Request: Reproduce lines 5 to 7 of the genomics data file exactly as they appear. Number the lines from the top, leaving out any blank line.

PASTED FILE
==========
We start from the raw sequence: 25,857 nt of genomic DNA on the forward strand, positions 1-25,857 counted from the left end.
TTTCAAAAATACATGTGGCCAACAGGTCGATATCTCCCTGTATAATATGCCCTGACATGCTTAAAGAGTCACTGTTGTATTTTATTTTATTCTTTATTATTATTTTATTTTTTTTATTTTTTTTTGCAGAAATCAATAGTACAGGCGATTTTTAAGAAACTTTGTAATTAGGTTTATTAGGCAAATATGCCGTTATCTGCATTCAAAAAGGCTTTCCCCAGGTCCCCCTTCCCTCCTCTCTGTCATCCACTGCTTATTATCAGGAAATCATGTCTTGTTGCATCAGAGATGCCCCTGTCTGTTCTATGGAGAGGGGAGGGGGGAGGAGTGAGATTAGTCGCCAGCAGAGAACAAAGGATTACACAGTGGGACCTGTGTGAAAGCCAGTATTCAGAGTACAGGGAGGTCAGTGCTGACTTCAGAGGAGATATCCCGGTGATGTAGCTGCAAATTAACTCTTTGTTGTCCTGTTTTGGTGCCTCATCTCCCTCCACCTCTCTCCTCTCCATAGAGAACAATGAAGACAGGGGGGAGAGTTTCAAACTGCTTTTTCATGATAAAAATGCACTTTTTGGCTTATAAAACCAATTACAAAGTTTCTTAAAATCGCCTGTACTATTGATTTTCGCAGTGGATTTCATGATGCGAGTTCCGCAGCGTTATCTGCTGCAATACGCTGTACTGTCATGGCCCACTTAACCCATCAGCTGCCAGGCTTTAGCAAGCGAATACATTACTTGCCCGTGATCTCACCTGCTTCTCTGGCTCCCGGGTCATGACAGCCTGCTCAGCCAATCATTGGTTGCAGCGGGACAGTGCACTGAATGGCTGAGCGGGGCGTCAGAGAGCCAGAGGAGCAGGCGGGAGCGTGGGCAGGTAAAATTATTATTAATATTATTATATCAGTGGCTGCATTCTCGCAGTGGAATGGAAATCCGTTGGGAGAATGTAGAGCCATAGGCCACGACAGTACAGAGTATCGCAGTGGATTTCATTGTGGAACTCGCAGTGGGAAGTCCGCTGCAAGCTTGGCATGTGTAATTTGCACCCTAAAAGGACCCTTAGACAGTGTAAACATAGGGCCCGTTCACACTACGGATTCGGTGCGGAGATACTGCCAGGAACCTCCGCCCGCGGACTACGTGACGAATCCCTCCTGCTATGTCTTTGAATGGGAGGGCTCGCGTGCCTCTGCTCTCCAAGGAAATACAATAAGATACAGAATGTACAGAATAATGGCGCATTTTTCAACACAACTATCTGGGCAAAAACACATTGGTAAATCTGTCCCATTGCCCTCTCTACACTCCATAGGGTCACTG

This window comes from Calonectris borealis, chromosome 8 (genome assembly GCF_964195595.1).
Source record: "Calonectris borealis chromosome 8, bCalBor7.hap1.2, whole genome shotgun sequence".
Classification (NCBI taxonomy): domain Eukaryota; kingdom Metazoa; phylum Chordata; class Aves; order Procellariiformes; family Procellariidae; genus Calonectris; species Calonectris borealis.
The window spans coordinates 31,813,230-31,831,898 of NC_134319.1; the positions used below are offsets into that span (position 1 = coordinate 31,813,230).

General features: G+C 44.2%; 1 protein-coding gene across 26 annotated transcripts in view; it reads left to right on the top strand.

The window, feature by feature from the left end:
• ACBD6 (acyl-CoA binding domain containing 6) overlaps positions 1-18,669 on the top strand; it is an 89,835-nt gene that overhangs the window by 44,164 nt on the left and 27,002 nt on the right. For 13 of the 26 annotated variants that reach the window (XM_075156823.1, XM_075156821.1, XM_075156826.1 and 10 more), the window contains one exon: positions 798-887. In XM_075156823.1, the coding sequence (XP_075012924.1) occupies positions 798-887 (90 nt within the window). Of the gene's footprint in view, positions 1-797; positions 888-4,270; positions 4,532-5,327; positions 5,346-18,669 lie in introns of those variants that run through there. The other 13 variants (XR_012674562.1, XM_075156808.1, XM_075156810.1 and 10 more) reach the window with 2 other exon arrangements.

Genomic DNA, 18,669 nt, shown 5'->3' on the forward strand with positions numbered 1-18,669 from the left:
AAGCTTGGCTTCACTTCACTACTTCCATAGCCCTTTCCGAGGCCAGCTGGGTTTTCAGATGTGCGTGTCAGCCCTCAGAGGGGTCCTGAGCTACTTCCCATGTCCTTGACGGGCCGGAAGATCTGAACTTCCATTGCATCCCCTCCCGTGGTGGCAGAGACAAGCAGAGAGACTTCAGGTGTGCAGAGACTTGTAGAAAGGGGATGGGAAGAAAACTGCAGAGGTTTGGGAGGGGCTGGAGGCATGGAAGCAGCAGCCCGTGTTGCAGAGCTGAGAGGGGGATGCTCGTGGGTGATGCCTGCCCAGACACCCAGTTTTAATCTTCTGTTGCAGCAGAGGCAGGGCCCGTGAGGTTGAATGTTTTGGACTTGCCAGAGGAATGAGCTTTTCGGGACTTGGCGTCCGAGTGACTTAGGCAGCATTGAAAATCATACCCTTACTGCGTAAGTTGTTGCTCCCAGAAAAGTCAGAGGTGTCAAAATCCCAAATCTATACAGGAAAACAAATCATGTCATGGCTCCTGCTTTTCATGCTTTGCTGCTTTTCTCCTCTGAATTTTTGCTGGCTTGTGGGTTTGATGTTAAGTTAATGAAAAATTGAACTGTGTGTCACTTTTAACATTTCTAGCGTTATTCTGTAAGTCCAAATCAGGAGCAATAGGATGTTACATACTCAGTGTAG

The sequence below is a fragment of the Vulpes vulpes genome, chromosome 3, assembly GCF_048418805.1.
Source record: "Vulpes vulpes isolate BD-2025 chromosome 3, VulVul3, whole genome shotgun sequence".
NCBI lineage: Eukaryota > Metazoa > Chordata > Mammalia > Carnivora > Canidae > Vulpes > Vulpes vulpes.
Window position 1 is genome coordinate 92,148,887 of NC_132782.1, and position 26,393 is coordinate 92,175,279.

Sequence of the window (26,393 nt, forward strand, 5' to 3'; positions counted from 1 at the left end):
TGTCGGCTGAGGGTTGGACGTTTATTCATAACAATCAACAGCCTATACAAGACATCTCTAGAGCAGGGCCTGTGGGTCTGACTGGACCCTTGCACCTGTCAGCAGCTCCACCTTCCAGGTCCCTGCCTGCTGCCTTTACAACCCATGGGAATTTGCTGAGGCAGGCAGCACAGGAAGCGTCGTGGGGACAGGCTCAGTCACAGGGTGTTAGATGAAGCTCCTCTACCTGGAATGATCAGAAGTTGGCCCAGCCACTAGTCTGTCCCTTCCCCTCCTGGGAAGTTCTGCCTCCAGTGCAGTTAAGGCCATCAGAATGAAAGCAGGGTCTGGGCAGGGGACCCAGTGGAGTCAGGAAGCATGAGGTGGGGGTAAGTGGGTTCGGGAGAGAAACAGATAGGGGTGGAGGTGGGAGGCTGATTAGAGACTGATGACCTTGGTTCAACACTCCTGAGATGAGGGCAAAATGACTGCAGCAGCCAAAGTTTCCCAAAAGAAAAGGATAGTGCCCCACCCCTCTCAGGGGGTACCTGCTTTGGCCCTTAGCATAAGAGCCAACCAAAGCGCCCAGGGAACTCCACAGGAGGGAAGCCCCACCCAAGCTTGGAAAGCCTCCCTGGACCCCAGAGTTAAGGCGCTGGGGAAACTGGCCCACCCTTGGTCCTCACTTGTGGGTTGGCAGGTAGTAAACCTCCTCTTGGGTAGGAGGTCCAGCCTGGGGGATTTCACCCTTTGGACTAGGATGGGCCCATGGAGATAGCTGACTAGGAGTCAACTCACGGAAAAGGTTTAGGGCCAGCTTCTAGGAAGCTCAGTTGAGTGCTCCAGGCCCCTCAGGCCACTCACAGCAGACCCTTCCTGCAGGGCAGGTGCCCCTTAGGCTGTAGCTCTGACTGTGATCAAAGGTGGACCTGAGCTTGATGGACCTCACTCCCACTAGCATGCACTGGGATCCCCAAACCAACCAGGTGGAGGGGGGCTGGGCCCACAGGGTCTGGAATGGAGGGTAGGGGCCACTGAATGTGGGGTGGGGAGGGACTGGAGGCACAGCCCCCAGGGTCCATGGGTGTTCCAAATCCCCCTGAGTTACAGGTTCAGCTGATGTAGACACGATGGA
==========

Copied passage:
Classification (NCBI taxonomy): domain Eukaryota; kingdom Metazoa; phylum Chordata; class Aves; order Procellariiformes; family Procellariidae; genus Calonectris; species Calonectris borealis.
The window spans coordinates 31,813,230-31,831,898 of NC_134319.1; the positions used below are offsets into that span (position 1 = coordinate 31,813,230).

General features: G+C 44.2%; 1 protein-coding gene across 26 annotated transcripts in view; it reads left to right on the top strand.